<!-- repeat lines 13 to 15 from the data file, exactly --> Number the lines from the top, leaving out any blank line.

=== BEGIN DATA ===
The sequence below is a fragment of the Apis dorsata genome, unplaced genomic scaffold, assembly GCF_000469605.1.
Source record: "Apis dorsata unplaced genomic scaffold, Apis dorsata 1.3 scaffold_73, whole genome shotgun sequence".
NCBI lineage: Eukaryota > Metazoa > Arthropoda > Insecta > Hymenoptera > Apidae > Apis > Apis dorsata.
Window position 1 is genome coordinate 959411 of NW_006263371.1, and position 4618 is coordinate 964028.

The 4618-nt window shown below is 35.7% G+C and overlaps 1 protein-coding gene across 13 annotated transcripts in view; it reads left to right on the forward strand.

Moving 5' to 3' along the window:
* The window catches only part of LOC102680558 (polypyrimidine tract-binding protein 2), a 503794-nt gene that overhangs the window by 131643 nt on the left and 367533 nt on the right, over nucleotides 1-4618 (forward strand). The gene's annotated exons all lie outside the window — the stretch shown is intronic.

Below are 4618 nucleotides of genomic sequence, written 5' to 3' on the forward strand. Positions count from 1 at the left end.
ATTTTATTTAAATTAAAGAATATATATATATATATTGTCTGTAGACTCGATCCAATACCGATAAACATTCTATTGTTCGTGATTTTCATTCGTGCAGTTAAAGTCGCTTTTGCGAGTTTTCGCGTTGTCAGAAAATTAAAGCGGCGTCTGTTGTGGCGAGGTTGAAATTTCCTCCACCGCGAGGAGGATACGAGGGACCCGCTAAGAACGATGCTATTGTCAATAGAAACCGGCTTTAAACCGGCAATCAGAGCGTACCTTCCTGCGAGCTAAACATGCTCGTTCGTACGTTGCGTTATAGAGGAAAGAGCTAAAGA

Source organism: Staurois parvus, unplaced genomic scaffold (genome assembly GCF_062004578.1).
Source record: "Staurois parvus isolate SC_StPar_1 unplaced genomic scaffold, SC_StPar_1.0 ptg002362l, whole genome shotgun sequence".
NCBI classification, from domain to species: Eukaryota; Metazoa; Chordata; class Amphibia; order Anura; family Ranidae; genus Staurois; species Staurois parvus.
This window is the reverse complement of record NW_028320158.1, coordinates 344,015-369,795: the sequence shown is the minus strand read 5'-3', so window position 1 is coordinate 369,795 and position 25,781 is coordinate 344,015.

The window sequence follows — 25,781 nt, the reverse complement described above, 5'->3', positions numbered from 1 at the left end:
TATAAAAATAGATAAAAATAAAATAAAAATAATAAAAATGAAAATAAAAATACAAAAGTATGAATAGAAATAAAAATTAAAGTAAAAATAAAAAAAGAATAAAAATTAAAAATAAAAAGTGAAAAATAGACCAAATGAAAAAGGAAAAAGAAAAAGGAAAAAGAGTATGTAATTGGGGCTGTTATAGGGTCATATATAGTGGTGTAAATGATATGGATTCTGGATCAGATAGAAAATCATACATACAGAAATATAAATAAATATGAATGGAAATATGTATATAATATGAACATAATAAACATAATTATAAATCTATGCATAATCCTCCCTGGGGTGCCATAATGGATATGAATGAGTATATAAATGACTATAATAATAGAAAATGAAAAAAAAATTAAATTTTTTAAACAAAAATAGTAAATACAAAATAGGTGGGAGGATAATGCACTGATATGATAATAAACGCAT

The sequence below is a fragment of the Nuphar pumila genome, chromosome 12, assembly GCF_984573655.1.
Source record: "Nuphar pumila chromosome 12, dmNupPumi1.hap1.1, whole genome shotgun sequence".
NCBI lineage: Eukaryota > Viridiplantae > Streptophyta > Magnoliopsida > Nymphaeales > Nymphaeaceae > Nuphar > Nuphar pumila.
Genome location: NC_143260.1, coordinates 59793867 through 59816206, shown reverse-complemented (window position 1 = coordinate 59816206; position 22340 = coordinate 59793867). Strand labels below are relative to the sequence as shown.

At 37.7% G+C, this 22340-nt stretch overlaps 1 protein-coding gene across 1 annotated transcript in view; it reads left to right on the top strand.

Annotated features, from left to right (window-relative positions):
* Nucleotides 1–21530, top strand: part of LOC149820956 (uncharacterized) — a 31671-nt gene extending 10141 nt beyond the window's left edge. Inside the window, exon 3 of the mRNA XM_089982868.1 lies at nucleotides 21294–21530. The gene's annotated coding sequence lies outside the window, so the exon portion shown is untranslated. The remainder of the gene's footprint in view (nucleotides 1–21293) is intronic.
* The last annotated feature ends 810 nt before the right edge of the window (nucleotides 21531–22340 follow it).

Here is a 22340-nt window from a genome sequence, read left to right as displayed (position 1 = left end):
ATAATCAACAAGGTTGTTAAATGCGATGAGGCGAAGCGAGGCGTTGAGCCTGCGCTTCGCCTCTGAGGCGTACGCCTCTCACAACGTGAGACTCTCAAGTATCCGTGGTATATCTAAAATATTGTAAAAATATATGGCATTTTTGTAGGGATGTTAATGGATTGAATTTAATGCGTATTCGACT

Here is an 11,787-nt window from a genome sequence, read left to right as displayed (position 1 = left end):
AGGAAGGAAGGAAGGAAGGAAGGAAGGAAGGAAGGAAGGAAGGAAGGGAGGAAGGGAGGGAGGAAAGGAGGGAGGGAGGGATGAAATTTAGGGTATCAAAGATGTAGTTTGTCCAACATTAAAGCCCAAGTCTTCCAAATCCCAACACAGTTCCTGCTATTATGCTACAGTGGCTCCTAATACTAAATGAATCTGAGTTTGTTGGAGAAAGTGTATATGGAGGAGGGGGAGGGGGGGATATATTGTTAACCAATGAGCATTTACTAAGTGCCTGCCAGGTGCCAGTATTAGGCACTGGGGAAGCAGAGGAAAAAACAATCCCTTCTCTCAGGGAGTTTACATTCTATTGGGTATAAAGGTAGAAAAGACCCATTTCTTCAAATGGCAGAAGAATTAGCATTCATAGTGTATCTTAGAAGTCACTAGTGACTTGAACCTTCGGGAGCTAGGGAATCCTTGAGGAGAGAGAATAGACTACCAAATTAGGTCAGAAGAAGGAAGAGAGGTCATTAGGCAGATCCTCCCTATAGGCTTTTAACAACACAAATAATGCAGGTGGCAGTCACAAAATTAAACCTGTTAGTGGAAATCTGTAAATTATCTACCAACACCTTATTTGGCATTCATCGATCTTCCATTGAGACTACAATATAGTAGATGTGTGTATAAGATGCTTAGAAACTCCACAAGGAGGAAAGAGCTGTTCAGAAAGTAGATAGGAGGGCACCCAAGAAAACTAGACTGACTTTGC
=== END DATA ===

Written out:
This window is the reverse complement of record NW_028320158.1, coordinates 344,015-369,795: the sequence shown is the minus strand read 5'-3', so window position 1 is coordinate 369,795 and position 25,781 is coordinate 344,015.

The window sequence follows — 25,781 nt, the reverse complement described above, 5'->3', positions numbered from 1 at the left end:
TATAAAAATAGATAAAAATAAAATAAAAATAATAAAAATGAAAATAAAAATACAAAAGTATGAATAGAAATAAAAATTAAAGTAAAAATAAAAAAAGAATAAAAATTAAAAATAAAAAGTGAAAAATAGACCAAATGAAAAAGGAAAAAGAAAAAGGAAAAAGAGTATGTAATTGGGGCTGTTATAGGGTCATATATAGTGGTGTAAATGATATGGATTCTGGATCAGATAGAAAATCATACATACAGAAATATAAATAAATATGAATGGAAATATGTATATAATATGAACATAATAAACATAATTATAAATCTATGCATAATCCTCCCTGGGGTGCCATAATGGATATGAATGAGTATATAAATGACTATAATAATAGAAAATGAAAAAAAAATTAAATTTTTTAAACAAAAATAGTAAATACAAAATAGGTGGGAGGATAATGCACTGATATGATAATAAACGCAT